It should be noted that this post does not imply that Craig Wright is a scammer and BSV is a scam per se, but the evidence presented in this post suggests that there is a strong likelihood of such, and therefore those who are considering investing in BSV on the pretense that Wright is Satoshi Nakamoto are encouraged to exercise extreme caution before investing in this project.

*By "fake team member" I am inferring that Wright is claiming to be Satoshi Nakamoto without providing adequate proof of such.

** By "plagiarized white paper" I am inferring that Wright is claiming to have written a body of text that he did not write (the Bitcoin white paper).

Logically you can prove a negative, though it tends to be harder.

CSW can sue anyone, but as a public figure it's very difficult, particularly in the U.S. He would actually have to prove not only that the statements are untrue and damaging, but also that they were known to be untrue. All you have done is provide publicly available information.

There's a reason he is suing people in the UK and not the U.S. In the U.S., he'd get his ass handed to him.
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May 31, 2019, 06:30:44 AM
 #26

it does not matter who the inventor is, him is considered the one who first registered the patent for the invention
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May 31, 2019, 06:41:44 AM
Merited by Foxpup (1)
 #27

it does not matter who the inventor is, him is considered the one who first registered the patent for the invention

K, regardless of the fact that you are contradicting yourself, you are therefore saying that Ronald Keala Kua Maria invented bitcoin.

Quote
The Hawaiian Who Registered the White Paper Before Wright

There’s Ronald Keala Kua Maria, a resident from Hawaii who copyrighted the Bitcoin white paper, back in August 2016 with registration no. TXu 002037698. News.Bitcoin.com reported on Kua Maria claiming to be Satoshi Nakamoto back in June 2018. Not only did Kua Maria copyright the white paper, but he also copyrighted a decent number of other trademarks and words like “Bitcoin Cash.”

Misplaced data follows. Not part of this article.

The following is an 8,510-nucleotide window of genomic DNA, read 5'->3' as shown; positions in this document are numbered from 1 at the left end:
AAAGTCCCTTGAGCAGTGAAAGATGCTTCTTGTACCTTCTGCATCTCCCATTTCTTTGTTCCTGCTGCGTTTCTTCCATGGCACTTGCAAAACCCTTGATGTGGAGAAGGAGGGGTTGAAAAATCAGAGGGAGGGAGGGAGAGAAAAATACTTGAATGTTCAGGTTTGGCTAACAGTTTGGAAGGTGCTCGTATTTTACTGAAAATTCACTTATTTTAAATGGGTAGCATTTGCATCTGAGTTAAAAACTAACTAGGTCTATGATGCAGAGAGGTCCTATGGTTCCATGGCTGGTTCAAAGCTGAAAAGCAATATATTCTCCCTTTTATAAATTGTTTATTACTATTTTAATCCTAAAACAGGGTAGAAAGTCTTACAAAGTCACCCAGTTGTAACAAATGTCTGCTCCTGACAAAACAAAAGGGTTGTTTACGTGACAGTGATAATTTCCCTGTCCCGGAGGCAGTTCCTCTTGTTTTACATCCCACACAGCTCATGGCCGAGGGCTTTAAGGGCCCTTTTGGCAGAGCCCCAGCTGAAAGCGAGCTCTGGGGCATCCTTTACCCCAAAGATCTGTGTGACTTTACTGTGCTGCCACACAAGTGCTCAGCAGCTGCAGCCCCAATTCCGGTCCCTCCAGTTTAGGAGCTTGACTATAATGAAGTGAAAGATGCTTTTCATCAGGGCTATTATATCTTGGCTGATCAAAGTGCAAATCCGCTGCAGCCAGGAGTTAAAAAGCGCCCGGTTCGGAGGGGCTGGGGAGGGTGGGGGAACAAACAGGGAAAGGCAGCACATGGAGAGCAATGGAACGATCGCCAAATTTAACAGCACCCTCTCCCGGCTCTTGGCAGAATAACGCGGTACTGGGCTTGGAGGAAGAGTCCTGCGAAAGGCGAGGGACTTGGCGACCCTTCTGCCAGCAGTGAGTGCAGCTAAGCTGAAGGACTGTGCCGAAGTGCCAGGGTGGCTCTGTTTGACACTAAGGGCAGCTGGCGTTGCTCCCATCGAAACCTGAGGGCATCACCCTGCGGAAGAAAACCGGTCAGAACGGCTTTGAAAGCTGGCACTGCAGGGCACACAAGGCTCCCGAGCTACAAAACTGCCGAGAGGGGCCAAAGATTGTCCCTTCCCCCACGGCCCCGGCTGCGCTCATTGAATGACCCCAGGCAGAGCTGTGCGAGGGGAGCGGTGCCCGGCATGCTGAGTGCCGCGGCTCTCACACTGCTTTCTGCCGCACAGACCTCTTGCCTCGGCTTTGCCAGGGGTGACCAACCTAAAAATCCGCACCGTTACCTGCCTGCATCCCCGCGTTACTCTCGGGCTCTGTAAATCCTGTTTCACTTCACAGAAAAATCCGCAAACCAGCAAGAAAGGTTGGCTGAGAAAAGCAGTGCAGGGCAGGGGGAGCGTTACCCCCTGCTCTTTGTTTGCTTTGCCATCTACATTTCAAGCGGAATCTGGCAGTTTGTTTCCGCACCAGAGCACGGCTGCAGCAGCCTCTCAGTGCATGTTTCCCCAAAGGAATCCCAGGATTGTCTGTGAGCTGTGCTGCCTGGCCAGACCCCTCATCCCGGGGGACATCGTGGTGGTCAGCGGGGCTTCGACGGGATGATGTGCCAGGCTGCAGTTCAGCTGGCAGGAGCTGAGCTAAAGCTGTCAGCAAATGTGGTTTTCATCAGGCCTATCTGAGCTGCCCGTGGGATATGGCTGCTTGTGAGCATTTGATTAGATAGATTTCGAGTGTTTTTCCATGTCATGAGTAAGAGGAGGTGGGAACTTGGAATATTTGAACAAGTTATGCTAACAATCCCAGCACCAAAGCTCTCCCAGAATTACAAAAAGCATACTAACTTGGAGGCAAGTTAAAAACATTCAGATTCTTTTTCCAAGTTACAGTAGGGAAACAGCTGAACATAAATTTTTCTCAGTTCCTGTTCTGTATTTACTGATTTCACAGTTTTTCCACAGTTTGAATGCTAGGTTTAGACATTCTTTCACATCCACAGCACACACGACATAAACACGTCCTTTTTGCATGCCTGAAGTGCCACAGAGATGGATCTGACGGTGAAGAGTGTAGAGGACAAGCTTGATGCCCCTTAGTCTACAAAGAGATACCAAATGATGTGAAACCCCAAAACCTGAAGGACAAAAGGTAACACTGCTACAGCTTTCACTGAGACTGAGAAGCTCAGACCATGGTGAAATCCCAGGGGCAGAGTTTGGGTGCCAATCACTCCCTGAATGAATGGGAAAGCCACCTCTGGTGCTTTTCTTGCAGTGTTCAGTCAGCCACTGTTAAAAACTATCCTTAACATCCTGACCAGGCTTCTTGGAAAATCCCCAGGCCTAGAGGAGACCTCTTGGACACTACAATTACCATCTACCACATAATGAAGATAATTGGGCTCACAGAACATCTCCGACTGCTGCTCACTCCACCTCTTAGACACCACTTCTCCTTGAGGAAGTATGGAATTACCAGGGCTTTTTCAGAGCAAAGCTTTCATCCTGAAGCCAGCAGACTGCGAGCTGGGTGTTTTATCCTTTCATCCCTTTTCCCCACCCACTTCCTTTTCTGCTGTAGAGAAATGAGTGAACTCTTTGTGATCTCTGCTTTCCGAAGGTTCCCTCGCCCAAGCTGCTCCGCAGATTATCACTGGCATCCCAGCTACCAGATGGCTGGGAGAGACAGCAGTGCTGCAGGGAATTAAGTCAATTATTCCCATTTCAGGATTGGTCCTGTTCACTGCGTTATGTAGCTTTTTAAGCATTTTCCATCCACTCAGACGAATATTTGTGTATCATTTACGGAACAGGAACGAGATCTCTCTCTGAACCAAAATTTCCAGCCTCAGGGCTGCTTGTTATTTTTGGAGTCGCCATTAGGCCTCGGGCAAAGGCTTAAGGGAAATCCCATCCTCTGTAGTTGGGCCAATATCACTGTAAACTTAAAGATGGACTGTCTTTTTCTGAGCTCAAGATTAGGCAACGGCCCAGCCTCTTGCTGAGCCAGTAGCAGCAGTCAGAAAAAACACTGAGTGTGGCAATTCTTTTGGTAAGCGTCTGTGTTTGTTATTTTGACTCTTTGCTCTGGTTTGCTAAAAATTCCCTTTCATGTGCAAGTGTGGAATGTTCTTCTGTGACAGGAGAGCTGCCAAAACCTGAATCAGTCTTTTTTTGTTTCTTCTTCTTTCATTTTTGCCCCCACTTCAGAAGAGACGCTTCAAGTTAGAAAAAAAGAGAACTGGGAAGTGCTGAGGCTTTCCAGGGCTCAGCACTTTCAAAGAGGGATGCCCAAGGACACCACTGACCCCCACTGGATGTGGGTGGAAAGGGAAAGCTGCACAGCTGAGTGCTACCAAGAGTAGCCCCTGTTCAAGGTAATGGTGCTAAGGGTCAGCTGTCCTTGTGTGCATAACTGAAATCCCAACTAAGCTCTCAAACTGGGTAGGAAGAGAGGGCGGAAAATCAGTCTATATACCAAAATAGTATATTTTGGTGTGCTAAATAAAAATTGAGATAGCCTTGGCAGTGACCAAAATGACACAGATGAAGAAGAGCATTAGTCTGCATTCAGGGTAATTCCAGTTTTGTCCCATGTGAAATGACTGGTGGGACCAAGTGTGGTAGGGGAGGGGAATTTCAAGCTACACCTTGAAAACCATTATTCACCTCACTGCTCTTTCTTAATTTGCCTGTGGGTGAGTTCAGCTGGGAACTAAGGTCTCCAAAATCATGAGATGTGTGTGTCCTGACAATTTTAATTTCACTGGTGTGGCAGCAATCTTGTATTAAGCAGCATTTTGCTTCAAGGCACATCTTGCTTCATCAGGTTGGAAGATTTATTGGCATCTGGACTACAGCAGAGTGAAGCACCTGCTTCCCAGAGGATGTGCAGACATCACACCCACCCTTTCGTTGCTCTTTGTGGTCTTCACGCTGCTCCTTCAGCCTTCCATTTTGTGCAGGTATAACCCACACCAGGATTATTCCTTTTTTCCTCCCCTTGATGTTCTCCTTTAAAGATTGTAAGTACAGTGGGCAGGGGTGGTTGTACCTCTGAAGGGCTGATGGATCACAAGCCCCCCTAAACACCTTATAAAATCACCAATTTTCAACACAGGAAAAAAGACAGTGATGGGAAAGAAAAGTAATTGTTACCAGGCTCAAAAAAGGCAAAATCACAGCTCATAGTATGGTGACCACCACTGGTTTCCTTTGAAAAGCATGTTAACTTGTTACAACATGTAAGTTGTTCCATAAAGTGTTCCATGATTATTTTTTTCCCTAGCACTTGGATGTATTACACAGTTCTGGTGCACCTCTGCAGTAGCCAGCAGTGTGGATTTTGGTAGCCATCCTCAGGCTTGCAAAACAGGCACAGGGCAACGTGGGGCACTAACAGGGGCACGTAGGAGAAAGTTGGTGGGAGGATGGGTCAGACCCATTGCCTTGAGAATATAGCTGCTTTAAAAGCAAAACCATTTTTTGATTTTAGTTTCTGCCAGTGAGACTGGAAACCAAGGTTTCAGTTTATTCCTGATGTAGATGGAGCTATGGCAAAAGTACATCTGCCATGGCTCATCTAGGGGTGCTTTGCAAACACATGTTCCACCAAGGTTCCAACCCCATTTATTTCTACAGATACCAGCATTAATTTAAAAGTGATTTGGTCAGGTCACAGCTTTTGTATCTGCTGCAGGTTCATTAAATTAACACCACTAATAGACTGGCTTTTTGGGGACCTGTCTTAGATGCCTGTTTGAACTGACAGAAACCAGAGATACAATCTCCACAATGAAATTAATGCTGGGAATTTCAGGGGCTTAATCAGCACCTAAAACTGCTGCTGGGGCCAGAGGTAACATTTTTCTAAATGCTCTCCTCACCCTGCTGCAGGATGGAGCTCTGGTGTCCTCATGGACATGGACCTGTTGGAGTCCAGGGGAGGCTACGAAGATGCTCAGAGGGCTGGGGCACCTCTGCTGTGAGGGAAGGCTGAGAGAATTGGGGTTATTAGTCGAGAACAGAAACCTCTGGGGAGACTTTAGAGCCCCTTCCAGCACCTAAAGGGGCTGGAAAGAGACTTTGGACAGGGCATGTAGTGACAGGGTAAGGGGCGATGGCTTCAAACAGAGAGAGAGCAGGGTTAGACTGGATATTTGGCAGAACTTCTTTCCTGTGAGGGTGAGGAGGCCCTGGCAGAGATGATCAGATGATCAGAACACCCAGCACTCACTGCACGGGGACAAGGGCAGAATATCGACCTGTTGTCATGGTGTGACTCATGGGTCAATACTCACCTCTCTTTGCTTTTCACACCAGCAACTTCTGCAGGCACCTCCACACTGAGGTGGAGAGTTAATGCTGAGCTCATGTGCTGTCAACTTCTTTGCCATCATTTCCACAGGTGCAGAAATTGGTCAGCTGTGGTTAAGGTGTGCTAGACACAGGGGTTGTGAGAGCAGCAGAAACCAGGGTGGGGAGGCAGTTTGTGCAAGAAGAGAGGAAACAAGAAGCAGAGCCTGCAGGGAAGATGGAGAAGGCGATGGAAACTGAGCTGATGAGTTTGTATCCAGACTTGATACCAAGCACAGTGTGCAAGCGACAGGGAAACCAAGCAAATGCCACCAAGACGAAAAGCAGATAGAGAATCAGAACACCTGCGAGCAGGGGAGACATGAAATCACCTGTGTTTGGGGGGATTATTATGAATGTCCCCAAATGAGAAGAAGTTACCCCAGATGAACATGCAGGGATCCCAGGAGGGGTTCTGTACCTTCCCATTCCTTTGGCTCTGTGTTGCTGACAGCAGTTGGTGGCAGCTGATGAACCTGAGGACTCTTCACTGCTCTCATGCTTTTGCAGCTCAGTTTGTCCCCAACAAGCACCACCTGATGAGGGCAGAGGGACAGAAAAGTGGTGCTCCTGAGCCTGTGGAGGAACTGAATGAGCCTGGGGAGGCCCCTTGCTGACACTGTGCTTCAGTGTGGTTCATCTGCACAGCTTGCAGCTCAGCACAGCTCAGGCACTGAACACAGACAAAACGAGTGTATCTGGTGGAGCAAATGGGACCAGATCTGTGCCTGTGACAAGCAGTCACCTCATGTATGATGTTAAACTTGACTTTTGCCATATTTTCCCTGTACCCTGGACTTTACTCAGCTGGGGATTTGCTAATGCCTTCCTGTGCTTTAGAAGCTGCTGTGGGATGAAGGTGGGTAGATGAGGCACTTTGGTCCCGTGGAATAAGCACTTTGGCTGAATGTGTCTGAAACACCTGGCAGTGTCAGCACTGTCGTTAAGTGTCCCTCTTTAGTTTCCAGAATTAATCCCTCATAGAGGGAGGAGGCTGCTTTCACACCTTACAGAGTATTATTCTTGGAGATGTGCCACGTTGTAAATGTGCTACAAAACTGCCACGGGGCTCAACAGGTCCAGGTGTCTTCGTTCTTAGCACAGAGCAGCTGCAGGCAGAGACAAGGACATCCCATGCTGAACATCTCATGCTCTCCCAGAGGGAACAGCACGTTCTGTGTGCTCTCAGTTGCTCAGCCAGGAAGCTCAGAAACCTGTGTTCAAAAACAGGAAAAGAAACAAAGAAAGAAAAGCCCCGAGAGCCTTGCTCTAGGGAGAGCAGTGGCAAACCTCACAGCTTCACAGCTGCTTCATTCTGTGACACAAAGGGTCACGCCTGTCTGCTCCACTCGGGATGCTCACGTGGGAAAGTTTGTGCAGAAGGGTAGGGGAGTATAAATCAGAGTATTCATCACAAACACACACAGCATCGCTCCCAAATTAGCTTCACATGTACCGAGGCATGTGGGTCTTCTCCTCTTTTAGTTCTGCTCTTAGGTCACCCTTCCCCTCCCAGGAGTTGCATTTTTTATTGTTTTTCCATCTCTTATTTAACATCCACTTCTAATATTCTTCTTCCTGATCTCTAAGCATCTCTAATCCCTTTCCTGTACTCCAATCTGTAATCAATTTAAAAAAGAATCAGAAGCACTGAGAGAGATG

https://news.bitcoin.com/us-copyright-office-responds-to-craig-wrights-bitcoin-registrations/

Price Update: BSV now down 20% in 24 hours.

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May 31, 2019, 08:47:54 AM
 #28

Why do not you consider this version of events?
Craig recognized the identity of Satoshi and his place of residence, visited him together with his boyfriend and stole or took the private keys!
Why hasn't he signed the address yet?
Waiting for a better price.
And if you provide a signature? What's next? The community will reject it anyway.
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May 31, 2019, 09:56:53 AM
 #29

Why do not you consider this version of events?
Craig recognized the identity of Satoshi and his place of residence, visited him together with his boyfriend and stole or took the private keys!
Why hasn't he signed the address yet?
Waiting for a better price.
And if you provide a signature? What's next? The community will reject it anyway.

Your logic doesn't stand very well.
If he had the private keys to 1MBTC, you could safely bet that he would have cashed out some amount, long before the last ATH.
But he hasn't - because he doesn't.
That said, if Craig ever provides a signature (not), of course the community will reject it, & of course BTC will come crumbling down (taking everything with it).
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May 31, 2019, 10:07:10 AM
 #30

Why do not you consider this version of events?
Craig recognized the identity of Satoshi and his place of residence, visited him together with his boyfriend and stole or took the private keys!
Why hasn't he signed the address yet?
Waiting for a better price.
And if you provide a signature? What's next? The community will reject it anyway.

... long before the last ATH.
....

And if he found Satoshi after ATH?
I did not say that he found it until 2017! May before filing the registration of whitepaper
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May 31, 2019, 10:29:17 AM
 #31